Bill Kristol’s “The Weekly Standard” has rightly pointed out ThinkProgress’s lies; but should we really be nominating companies to approve censorship? After all, Approved censors are still censors, whether they work for an authoritarian government or a corporatist, neoliberal/neoconservative media group.
If Google is influencing elections, and hiding their efforts to do so solely because some of the people on a mailing list might be opposed to her actions, it speaks very clearly to their intent. The sharing of this e-mail throughout the company, in the e-mail chain which was leaked to Fox News and Breitbart, further confirms the company’s thoughts on intervening with elections.
The FBI has a “media leak strategy” — they leak misinformation to the press as “anonymous sources,” and use the articles as proof their lies are true. This abuse of the system allows them to circumvent protections against undue search and seizure, obtain illegal warrants and wiretaps, and more — all because their target is a political opponent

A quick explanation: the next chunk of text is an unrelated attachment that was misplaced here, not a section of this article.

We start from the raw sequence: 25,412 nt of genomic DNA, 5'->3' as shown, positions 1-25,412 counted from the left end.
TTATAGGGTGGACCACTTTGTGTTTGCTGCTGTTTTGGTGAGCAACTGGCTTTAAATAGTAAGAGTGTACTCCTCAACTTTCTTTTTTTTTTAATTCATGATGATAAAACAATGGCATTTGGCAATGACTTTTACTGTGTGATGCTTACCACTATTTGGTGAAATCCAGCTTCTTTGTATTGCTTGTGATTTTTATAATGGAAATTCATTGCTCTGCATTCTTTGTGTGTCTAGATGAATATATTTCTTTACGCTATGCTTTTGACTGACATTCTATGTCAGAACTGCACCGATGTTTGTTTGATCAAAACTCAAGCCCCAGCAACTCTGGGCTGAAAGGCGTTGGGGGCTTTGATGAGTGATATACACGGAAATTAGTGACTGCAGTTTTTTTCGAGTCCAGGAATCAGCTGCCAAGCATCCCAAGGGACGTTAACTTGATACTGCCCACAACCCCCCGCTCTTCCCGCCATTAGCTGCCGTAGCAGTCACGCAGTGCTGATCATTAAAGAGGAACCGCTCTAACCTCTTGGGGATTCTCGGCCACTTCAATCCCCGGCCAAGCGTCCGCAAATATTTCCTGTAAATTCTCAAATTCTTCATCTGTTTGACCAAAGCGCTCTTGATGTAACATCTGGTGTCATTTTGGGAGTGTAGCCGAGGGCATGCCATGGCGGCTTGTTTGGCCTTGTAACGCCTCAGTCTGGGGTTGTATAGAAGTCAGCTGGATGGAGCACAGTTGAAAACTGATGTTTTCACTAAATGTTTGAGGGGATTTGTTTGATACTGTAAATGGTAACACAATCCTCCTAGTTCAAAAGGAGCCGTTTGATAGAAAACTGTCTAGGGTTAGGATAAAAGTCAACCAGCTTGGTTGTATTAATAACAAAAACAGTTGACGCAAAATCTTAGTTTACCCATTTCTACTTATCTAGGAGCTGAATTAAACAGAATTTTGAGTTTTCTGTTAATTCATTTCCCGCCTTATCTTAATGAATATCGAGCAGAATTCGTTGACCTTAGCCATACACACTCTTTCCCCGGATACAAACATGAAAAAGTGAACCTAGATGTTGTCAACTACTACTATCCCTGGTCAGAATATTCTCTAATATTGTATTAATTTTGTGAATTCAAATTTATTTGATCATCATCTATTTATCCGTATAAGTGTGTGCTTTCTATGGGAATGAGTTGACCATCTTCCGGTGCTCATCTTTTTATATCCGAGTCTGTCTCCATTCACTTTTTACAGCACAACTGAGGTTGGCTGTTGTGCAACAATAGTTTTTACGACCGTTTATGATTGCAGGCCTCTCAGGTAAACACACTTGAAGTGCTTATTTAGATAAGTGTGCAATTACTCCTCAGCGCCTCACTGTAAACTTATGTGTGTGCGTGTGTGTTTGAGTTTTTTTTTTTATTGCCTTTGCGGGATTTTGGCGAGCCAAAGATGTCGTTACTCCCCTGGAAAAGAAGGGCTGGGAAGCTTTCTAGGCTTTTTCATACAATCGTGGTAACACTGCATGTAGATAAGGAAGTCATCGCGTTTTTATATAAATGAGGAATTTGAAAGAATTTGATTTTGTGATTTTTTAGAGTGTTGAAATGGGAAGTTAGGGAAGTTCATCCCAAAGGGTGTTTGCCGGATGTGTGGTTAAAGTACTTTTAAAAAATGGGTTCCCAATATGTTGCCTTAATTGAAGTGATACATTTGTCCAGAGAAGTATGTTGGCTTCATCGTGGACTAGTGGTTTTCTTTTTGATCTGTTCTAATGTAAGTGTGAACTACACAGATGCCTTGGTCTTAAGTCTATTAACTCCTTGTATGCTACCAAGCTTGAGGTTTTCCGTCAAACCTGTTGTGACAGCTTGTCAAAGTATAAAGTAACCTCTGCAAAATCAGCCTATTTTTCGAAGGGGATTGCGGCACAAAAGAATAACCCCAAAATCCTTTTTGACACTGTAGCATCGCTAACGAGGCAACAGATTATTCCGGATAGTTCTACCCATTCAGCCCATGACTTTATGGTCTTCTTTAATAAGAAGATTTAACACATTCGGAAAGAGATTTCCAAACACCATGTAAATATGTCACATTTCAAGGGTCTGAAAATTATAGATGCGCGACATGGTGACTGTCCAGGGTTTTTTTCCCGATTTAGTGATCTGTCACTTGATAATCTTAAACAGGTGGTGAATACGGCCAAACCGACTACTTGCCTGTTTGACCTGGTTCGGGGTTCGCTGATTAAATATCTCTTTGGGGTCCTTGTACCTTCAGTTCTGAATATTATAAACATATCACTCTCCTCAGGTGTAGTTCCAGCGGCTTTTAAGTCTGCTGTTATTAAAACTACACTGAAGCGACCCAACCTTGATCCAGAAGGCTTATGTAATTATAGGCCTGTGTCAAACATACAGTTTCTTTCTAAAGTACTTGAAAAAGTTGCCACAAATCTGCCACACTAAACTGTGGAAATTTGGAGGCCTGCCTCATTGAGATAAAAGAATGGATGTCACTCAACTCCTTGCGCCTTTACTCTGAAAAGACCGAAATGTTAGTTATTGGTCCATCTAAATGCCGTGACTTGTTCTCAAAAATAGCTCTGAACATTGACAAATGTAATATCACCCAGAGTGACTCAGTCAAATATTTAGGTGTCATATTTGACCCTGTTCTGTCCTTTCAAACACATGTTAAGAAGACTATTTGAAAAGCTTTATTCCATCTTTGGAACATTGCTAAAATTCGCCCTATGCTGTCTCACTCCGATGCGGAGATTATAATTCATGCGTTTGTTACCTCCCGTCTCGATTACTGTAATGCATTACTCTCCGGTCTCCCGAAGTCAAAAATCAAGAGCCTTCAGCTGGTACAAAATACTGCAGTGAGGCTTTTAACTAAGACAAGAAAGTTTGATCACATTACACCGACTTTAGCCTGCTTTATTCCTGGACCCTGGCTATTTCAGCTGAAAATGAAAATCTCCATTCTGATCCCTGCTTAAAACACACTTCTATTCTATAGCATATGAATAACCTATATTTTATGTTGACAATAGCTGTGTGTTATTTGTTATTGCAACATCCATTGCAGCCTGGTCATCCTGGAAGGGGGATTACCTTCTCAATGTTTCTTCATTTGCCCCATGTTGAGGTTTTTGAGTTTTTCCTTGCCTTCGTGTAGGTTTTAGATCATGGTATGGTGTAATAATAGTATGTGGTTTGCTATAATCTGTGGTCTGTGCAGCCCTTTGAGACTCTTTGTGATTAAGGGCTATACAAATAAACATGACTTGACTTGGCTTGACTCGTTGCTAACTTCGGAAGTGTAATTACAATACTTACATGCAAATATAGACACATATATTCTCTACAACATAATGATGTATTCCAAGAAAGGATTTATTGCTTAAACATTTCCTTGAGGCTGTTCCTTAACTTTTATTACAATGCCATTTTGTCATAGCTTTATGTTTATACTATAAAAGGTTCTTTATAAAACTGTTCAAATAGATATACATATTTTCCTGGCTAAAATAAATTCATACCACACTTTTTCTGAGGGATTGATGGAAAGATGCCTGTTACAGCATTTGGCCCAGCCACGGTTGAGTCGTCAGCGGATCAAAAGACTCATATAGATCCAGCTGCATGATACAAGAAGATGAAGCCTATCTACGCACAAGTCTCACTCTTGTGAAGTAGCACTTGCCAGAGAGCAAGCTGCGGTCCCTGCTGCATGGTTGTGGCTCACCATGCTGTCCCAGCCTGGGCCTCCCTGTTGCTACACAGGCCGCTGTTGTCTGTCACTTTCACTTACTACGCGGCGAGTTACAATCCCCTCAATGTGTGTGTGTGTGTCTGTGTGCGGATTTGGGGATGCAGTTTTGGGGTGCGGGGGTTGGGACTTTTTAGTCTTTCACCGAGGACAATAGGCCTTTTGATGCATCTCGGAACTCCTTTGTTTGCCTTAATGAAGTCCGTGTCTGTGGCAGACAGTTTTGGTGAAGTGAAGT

“It’s predictable that every confirmation hearing now is going to be an overblown, politicized circus and it’s because we’ve accepted a new theory about how our three branches of government should work, and in particular how the Judiciary should work. What Supreme Court confirmation hearings should be about is an opportunity to go back and do School House Rock civics for our kids. We should be talking about how a bill becomes a law, and what the job of Article II is, and what the job of Article III is; so, let’s try, just a little bit.”
Unchecked, companies like Google and Twitter are granted carte blanche to do for governments that which we’d never permit our governments to do: they gather and process data at scales an in manners unprecedented in history, and they execute censorship and narrative control through these mechanisms without a second thought to the ramifications of their decisions.
Fascism is by its very nature a movement of the young, exalting passion and action over reason and discussion. The opinions of the inexperienced and unknowledgeable, presented as pure for their innocence, must be made equal — even more equal than the opinions of others — to bring about the best of a new age.
Social media giants like Facebook, Twitter, and Google hide their biases behind claims of “impartial” algorithms — but are the algorithms really impartial? Many within these companies would tell you no. But after doing so, they often find themselves having to delete their posts explaining how their company’s bias affects their systems and decisions.